The Wallingford Center Farmers Market is the latest creation of the non-profit Seattle Farmers Market Association.  It first opened last June and is by now and by habit my favorite Wednesday afternoon destination.  (This was true when I first wrote it a few years past.  Now I need to concentrate on making it to the new location.  Yes the parking is not so convenient and neither are these old legs so steadfast.)


Above & Below:  Looking southeast from the corner of N. Allen Place and Interlake Avenue North the circa 1914 view of Lincoln High and its new North Wing looks very much like the contemporary record.  The original 1907 symmetrical section faces Interlaken Avenue on the far right and in the “now” view only the 1930 south wing is mostly hidden behind the landscaping. (Historical Photo courtesy Lawton Gowey)


This little sketch of Lincoln High School history began by consulting Nile Thompson and Carolyn M. Marr’s “Building for Learning, Seattle Public School Histories, 1862-2000.”  And within this nearly new book we learn that although Lincoln High closed its doors to Wallingford teens in 1981 the now nearly century old story of the school on Interlake Avenue is far from over.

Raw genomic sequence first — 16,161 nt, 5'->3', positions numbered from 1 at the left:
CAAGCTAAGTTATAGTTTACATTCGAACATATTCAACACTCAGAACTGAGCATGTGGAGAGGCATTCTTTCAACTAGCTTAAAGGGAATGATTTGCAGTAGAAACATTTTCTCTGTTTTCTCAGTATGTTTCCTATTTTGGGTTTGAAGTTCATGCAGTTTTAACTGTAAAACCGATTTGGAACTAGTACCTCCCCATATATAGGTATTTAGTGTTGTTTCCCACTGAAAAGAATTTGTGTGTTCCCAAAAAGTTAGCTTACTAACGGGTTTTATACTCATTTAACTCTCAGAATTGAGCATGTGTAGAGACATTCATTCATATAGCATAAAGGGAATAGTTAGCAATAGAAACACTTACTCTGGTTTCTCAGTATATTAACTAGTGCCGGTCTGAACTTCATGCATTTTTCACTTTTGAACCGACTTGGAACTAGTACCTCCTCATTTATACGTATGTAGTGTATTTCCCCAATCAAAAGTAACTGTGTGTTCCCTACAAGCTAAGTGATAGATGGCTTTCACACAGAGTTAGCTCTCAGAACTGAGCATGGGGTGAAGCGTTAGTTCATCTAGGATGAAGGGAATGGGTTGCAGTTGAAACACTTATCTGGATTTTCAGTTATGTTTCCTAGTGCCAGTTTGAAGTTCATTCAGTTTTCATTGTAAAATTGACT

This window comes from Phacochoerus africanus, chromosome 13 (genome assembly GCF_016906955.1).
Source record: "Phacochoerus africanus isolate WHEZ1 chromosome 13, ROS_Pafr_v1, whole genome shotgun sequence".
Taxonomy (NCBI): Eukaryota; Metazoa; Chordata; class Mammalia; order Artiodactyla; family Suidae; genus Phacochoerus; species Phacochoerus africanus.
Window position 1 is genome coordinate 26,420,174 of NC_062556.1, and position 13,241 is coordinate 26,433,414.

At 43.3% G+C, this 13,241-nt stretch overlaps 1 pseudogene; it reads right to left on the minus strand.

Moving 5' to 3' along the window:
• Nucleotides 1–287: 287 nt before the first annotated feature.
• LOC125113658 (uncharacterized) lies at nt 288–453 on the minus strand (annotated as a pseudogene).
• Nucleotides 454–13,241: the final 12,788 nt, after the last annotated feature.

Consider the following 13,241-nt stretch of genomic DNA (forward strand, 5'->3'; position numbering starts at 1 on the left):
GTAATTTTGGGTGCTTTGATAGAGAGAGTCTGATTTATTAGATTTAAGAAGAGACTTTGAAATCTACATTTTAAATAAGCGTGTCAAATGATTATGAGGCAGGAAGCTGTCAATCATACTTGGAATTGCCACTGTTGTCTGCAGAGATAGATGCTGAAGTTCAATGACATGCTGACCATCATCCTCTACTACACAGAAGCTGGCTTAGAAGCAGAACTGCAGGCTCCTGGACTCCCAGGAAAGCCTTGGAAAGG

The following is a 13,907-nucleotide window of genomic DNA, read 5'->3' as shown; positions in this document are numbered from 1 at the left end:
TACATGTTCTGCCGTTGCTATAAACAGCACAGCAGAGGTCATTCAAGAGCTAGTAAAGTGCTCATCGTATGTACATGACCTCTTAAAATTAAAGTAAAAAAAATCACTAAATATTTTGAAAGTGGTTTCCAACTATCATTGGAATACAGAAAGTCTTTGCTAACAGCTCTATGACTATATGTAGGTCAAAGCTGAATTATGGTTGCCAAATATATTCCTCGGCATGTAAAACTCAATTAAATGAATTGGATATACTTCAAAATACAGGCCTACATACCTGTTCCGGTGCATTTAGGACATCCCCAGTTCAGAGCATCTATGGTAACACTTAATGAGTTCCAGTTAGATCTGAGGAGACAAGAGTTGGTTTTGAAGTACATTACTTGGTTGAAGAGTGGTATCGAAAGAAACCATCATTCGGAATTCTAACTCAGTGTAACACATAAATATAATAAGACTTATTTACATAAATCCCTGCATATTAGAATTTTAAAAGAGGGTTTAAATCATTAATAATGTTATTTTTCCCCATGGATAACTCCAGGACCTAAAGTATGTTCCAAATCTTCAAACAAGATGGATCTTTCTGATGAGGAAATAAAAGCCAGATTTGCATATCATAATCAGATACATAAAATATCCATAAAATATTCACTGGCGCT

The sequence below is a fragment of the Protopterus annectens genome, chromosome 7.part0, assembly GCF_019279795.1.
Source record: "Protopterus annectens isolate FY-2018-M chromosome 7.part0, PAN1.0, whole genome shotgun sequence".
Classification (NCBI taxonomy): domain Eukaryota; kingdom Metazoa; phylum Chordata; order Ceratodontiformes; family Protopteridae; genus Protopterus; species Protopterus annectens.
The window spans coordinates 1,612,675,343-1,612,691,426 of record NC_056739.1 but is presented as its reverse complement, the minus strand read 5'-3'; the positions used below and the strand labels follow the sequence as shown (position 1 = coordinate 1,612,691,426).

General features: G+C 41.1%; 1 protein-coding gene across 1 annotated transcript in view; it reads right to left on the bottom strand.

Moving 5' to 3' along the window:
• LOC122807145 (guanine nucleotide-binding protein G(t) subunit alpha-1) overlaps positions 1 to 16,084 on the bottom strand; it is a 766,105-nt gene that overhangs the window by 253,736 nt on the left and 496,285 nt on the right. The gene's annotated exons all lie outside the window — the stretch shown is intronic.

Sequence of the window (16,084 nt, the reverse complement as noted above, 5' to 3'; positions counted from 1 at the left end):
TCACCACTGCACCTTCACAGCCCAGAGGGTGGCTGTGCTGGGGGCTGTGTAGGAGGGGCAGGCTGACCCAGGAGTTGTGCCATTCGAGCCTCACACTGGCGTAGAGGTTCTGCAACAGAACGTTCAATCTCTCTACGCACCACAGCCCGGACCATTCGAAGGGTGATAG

First in 1997 it was the students of Ballard who used a renovated Lincoln campus while a new Ballard High School was built for them.  Next followed the kids from Latona for their two-year stint during the renovation of their campus and now Roosevelt High is harbored in these egalitarian halls while north end students get their own makeover.  (The Roosevelt visit, of course, required a special street parking study inWallingford.)  And other schools will probably be coming to Lincoln in the years ahead.

In a way the Roosevelt visit is a return of what that school took from Lincoln when it opened in 1922 capturing about half of the older school’s territory with it.